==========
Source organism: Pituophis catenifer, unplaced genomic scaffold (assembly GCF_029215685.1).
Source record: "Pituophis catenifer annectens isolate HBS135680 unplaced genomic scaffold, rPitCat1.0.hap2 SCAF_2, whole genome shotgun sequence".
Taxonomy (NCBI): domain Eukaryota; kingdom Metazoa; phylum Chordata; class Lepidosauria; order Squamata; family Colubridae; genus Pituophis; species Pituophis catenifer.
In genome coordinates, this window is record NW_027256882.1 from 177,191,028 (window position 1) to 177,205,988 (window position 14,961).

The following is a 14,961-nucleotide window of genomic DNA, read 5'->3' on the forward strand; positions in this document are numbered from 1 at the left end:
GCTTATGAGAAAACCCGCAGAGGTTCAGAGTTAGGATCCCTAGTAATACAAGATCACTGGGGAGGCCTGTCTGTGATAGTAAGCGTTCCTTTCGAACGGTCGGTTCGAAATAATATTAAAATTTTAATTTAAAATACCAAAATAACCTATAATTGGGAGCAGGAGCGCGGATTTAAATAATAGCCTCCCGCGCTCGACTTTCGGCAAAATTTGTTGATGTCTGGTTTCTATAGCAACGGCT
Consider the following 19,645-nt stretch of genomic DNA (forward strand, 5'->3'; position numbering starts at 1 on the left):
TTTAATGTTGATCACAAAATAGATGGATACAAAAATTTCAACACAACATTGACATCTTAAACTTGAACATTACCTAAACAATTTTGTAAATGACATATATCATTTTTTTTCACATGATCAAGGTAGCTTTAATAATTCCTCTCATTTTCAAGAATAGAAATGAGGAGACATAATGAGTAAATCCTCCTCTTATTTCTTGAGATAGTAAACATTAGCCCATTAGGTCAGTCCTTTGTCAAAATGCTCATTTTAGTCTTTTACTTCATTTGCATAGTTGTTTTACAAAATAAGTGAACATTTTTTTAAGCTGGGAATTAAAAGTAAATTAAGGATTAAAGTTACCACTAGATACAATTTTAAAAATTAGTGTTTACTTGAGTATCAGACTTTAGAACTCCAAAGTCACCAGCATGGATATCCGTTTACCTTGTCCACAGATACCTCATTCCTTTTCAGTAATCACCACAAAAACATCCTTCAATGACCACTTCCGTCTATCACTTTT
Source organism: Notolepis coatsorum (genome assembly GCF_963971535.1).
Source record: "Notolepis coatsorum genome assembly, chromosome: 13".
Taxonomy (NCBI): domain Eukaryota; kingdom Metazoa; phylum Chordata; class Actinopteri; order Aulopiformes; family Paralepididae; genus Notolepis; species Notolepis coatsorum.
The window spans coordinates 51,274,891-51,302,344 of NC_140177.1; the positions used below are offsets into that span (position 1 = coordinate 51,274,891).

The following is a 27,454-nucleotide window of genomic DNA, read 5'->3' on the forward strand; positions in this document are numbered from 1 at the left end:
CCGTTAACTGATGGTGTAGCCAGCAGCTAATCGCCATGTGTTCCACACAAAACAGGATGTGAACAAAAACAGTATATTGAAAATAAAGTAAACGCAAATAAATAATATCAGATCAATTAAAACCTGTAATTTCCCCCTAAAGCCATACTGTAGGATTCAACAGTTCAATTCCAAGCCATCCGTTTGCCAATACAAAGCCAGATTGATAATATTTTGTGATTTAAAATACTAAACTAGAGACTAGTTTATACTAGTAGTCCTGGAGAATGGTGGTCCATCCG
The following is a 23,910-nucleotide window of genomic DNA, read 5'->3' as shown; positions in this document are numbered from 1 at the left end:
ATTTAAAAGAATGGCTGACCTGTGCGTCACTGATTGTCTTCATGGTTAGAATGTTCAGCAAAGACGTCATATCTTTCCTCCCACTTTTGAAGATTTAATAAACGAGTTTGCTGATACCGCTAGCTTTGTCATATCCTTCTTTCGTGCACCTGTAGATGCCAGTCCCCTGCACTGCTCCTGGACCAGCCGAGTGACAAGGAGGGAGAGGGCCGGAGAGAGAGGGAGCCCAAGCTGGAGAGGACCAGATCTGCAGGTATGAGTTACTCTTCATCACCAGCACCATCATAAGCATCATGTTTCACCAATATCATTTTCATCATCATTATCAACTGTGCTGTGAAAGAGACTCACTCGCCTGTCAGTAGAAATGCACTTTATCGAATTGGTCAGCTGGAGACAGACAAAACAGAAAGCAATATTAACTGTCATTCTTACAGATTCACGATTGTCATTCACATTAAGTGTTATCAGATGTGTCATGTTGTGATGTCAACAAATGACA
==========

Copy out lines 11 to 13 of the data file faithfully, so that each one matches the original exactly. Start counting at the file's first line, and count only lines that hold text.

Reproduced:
Taxonomy (NCBI): domain Eukaryota; kingdom Metazoa; phylum Chordata; class Actinopteri; order Aulopiformes; family Paralepididae; genus Notolepis; species Notolepis coatsorum.
The window spans coordinates 51,274,891-51,302,344 of NC_140177.1; the positions used below are offsets into that span (position 1 = coordinate 51,274,891).

The following is a 27,454-nucleotide window of genomic DNA, read 5'->3' on the forward strand; positions in this document are numbered from 1 at the left end: